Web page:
OneModelPlace.com members often combine photography and painting to create unique new styles of art. Dick Zimmerman became world-renowned for introducing a style of celebrity portrait photography that looked like a painting. (You remember all those TV Guide covers from the ’70s and ’80s, right?) Over the years, he’s shot some of the biggest names in Hollywood, ranging from Tom Cruise and Nicole Kidman to John Travolta and Governor Arnold Schwarzenegger.
Over a 13-year period, Zimmerman also had three sessions with Michael Jackson, the most famous being in 1982, when Zimmerman shot the cover for the record-breaking ‘Thriller’ album.
Zimmerman, who these days offers oil-painting portraits on commission worldwide, tells Matthew Shepatin from Popeater.com about creating that iconic MJ portrait, as well as spending Christmas with Tom Cruise, and living for a week with Salvador Dalí.
Tell me about the day you photographed Michael Jackson’s ‘Thriller’ cover.
On the day of the shoot, he came alone. No entourage. We had two racks of wardrobe, handpicked by one of the best stylists in LA. Michael didn’t really care for anything on it. He said, “I’d like to be wearing something like what you have on.” I was wearing my white suit that day. I said, “Well, we’re about the same height.” So Michael is actually wearing my white suit on the cover.
How did you get past the throng of photographers?
They had to sneak me in through the service elevator. After we did it, I was worried about my life. These photographs were worth a lot of money. We closed down a whole photo lab so we could produce the images in secrecy.
After shooting the couple’s wedding portraits, you went back up to Trump’s suite. What happened then?
Around midnight the maid let me into Michael and Lisa Marie’s suite and told me that Michael would be down in a few minutes. Thirty minutes go by and no sign of Michael. I’m walking around the suite — it was kind of dark in there — and I see this fellow across the room wearing a mustache and beard. I figured he was a security guard. I walked over to him asked if he had any idea when Michael was going to be here. I looked at him and all of a sudden I realized it was Michael. We both laughed as he pulled off his disguise. He had been waiting there the whole time, just watching me, waiting for me to notice him.
What happened after that?
He opened up a bottle of wine and sat down and looked over the photographs. We talked and talked until about 3 o’clock in the morning. He told me about all his frustrations. He had just done an interview with Diane Sawyer where he took her on a tour of his Neverland Ranch. He said he was as honest with her as anybody could possibly be, and the next day the press jumped on him. He had tears in his eyes. He said, “I don’t know what to do anymore.”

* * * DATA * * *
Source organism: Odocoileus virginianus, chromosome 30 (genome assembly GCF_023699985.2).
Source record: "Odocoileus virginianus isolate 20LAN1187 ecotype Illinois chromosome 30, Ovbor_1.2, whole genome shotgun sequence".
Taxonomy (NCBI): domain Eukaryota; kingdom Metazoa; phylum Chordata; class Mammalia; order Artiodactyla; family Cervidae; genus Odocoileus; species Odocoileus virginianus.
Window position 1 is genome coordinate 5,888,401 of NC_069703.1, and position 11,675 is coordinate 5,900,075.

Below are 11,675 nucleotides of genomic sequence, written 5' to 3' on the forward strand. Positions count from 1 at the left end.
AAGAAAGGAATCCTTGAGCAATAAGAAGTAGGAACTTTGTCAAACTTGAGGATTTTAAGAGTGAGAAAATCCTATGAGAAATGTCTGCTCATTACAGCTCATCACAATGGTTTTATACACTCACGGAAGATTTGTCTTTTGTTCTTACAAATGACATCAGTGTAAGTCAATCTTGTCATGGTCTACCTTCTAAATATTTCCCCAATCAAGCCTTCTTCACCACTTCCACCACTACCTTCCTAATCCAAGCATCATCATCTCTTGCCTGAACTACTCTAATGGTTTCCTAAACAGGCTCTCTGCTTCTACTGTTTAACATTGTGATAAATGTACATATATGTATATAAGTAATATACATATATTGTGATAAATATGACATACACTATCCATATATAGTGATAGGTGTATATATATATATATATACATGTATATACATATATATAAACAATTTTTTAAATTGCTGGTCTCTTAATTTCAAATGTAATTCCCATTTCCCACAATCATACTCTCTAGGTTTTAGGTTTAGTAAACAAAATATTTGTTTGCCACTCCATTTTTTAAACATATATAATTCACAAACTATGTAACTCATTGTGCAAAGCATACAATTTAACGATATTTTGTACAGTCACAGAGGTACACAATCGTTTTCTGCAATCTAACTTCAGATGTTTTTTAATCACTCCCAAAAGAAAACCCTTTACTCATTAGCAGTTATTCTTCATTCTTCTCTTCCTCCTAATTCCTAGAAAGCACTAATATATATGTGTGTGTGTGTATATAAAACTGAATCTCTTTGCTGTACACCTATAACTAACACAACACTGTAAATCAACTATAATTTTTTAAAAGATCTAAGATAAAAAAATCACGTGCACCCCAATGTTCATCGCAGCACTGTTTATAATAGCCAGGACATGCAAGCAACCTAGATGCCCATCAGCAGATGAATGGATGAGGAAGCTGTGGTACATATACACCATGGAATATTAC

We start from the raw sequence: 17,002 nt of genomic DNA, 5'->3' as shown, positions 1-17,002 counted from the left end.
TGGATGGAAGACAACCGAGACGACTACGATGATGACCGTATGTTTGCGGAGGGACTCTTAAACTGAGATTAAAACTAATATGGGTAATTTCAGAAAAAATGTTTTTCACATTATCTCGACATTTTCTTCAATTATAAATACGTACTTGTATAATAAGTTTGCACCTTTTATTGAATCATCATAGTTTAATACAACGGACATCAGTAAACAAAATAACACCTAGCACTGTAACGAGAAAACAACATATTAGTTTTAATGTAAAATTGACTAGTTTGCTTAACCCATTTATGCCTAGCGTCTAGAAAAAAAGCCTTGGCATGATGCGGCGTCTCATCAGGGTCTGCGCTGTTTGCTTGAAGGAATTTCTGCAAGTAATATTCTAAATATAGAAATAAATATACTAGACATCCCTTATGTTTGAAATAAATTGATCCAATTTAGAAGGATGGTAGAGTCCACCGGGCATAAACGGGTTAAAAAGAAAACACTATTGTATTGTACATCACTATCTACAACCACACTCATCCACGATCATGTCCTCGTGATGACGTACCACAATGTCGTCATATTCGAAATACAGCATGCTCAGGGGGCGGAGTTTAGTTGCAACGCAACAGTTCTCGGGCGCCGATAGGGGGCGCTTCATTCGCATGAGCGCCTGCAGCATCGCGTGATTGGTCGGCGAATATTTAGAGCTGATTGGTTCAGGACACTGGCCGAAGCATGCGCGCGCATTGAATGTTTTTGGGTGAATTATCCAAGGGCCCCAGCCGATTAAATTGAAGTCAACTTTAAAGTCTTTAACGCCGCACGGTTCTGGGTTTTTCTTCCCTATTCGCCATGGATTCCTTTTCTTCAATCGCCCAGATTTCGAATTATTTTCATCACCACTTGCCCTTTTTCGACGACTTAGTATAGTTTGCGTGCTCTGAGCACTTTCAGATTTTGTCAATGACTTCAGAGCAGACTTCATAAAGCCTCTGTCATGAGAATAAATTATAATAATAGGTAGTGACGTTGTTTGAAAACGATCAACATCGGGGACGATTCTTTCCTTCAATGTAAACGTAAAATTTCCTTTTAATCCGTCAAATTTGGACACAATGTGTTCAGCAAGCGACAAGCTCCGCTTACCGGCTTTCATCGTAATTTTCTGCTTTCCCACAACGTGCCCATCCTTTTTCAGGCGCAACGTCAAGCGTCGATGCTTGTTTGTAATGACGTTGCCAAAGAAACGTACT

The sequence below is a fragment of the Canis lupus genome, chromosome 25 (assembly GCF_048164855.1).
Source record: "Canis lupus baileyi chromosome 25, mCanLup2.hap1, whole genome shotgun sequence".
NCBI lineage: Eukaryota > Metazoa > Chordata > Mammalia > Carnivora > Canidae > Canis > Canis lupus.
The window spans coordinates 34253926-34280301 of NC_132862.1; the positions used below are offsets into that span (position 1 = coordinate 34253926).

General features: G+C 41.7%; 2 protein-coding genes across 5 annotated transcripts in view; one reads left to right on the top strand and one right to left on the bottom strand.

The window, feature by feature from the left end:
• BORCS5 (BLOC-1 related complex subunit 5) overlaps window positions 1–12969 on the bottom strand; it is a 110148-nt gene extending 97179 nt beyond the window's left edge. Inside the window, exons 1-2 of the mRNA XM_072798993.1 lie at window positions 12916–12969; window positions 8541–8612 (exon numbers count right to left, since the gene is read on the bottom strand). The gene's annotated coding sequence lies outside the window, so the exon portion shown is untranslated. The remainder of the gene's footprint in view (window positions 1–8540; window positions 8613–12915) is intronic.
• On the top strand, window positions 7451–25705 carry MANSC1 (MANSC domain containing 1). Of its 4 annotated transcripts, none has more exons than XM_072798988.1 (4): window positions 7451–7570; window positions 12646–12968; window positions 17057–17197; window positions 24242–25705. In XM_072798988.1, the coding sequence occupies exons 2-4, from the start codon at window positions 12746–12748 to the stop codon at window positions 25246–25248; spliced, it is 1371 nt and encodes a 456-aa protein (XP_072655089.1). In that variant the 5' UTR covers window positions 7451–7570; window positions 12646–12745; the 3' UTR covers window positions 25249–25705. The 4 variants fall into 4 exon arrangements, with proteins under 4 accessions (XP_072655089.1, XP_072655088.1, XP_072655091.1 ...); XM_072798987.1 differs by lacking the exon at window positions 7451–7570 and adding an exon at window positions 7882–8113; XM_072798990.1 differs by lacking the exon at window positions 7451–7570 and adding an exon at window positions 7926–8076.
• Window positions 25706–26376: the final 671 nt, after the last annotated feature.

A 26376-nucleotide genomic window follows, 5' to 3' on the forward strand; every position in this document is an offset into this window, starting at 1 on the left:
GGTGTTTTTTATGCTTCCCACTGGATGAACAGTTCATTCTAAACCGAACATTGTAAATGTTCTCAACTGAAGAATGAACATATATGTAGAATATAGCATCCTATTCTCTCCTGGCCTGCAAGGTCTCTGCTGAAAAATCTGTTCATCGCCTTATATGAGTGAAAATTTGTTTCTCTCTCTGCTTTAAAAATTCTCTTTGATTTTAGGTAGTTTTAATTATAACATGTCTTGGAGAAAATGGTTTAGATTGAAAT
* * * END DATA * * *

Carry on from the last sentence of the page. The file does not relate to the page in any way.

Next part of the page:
Do you feel he was misunderstood?
He was very misunderstood. They talk about him being a pedophile. I can tell you that didn’t happen. He was very childlike. I thought he was like a gentle butterfly. All he talked about was future generations of children, the environment, air quality. His problem was that he had too many bodyguards around him. Too many people pushing him in all different directions, and with ulterior motives.
Tell me about shooting Tom Cruise and Nicole Kidman?
Tom flew me into Telluride, Colo., on his own plane. It was Christmastime. I was there the two days before and after they got married. There was no celebrity thing going on. We were hanging out, decorating the Christmas tree, drinking egg nog, having a good time.
Anything stand out?
This still blows my mind: We were getting ready to rehearse the wedding. Nobody could find Tom. Where’s Tom? What happened was, there was a friend of his, a woman that was part of the rehearsal, who had slid her car and gone off the road into a snow bank, and her car was stuck. Tom had run out in just his flannel shirt and was shoveling the car out by himself. He had never told us that he was running out there. I don’t know how the guy did it. It was 40 degrees below that night. I was enormously impressed by that.
What’s your legacy as a photographer?
When I came to Los Angeles in the ’70s, the photography was very cut and dry, very old style lighting. I’d see a lot of pictures of famous people smiling. I tried not to do cheesy smiles. I consider those snapshots. What I did was I brought my techniques from London, where I had lived for six years, to shooting celebrities. I established a style that was not happening at the time. I changed the industry by introducing a whole new look — people loved that they looked like paintings. I raised the quality of that kind of photography. I know it. I saw it happening.
And now you’re trying to promote yourself as a painter?
Painting is where I started. That’s what I studied in school. I’ve always wanted to get back to it. Now, I am.
To read the full interview, visit Popeater.com
Image courtesy of Dick Zimmerman